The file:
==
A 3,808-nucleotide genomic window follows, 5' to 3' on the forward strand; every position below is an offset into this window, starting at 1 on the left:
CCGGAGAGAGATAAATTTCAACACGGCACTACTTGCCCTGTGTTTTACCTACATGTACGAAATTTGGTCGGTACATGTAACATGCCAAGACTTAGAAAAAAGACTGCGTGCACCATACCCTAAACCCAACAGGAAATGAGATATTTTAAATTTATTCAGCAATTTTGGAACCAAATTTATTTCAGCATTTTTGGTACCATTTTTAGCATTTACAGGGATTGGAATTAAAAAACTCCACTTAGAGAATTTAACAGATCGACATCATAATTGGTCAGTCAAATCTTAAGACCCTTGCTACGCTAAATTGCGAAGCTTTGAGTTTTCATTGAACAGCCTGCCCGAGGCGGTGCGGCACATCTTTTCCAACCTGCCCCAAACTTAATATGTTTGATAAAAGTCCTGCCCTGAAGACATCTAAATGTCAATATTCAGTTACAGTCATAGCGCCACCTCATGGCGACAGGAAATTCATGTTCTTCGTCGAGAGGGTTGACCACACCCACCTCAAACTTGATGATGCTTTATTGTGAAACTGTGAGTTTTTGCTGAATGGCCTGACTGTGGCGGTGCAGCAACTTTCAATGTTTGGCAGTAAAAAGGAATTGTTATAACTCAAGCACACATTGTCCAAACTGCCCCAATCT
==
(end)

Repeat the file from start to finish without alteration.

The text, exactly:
A 3,808-nucleotide genomic window follows, 5' to 3' on the forward strand; every position below is an offset into this window, starting at 1 on the left:
CCGGAGAGAGATAAATTTCAACACGGCACTACTTGCCCTGTGTTTTACCTACATGTACGAAATTTGGTCGGTACATGTAACATGCCAAGACTTAGAAAAAAGACTGCGTGCACCATACCCTAAACCCAACAGGAAATGAGATATTTTAAATTTATTCAGCAATTTTGGAACCAAATTTATTTCAGCATTTTTGGTACCATTTTTAGCATTTACAGGGATTGGAATTAAAAAACTCCACTTAGAGAATTTAACAGATCGACATCATAATTGGTCAGTCAAATCTTAAGACCCTTGCTACGCTAAATTGCGAAGCTTTGAGTTTTCATTGAACAGCCTGCCCGAGGCGGTGCGGCACATCTTTTCCAACCTGCCCCAAACTTAATATGTTTGATAAAAGTCCTGCCCTGAAGACATCTAAATGTCAATATTCAGTTACAGTCATAGCGCCACCTCATGGCGACAGGAAATTCATGTTCTTCGTCGAGAGGGTTGACCACACCCACCTCAAACTTGATGATGCTTTATTGTGAAACTGTGAGTTTTTGCTGAATGGCCTGACTGTGGCGGTGCAGCAACTTTCAATGTTTGGCAGTAAAAAGGAATTGTTATAACTCAAGCACACATTGTCCAAACTGCCCCAATCT